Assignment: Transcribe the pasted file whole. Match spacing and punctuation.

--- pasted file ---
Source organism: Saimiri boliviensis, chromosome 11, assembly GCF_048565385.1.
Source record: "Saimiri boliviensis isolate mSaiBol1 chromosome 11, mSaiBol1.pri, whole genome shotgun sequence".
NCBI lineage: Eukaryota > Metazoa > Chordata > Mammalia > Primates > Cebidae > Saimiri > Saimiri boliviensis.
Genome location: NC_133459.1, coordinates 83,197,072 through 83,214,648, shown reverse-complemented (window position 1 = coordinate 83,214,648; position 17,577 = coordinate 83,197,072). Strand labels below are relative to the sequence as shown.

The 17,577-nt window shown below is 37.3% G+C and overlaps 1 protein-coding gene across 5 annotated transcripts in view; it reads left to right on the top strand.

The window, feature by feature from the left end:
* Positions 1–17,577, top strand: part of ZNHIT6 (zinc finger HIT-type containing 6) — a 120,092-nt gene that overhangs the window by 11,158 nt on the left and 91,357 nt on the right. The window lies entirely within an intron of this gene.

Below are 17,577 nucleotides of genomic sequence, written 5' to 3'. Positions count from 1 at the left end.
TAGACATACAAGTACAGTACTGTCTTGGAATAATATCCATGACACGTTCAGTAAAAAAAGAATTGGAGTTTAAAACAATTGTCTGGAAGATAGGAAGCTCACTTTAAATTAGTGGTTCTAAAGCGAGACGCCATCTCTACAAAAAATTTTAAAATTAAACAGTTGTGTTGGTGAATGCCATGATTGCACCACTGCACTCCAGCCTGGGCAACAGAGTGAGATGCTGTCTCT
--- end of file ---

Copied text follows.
Source organism: Saimiri boliviensis, chromosome 11, assembly GCF_048565385.1.
Source record: "Saimiri boliviensis isolate mSaiBol1 chromosome 11, mSaiBol1.pri, whole genome shotgun sequence".
NCBI lineage: Eukaryota > Metazoa > Chordata > Mammalia > Primates > Cebidae > Saimiri > Saimiri boliviensis.
Genome location: NC_133459.1, coordinates 83,197,072 through 83,214,648, shown reverse-complemented (window position 1 = coordinate 83,214,648; position 17,577 = coordinate 83,197,072). Strand labels below are relative to the sequence as shown.

The 17,577-nt window shown below is 37.3% G+C and overlaps 1 protein-coding gene across 5 annotated transcripts in view; it reads left to right on the top strand.

The window, feature by feature from the left end:
* Positions 1–17,577, top strand: part of ZNHIT6 (zinc finger HIT-type containing 6) — a 120,092-nt gene that overhangs the window by 11,158 nt on the left and 91,357 nt on the right. The window lies entirely within an intron of this gene.

Below are 17,577 nucleotides of genomic sequence, written 5' to 3'. Positions count from 1 at the left end.
TAGACATACAAGTACAGTACTGTCTTGGAATAATATCCATGACACGTTCAGTAAAAAAAGAATTGGAGTTTAAAACAATTGTCTGGAAGATAGGAAGCTCACTTTAAATTAGTGGTTCTAAAGCGAGACGCCATCTCTACAAAAAATTTTAAAATTAAACAGTTGTGTTGGTGAATGCCATGATTGCACCACTGCACTCCAGCCTGGGCAACAGAGTGAGATGCTGTCTCT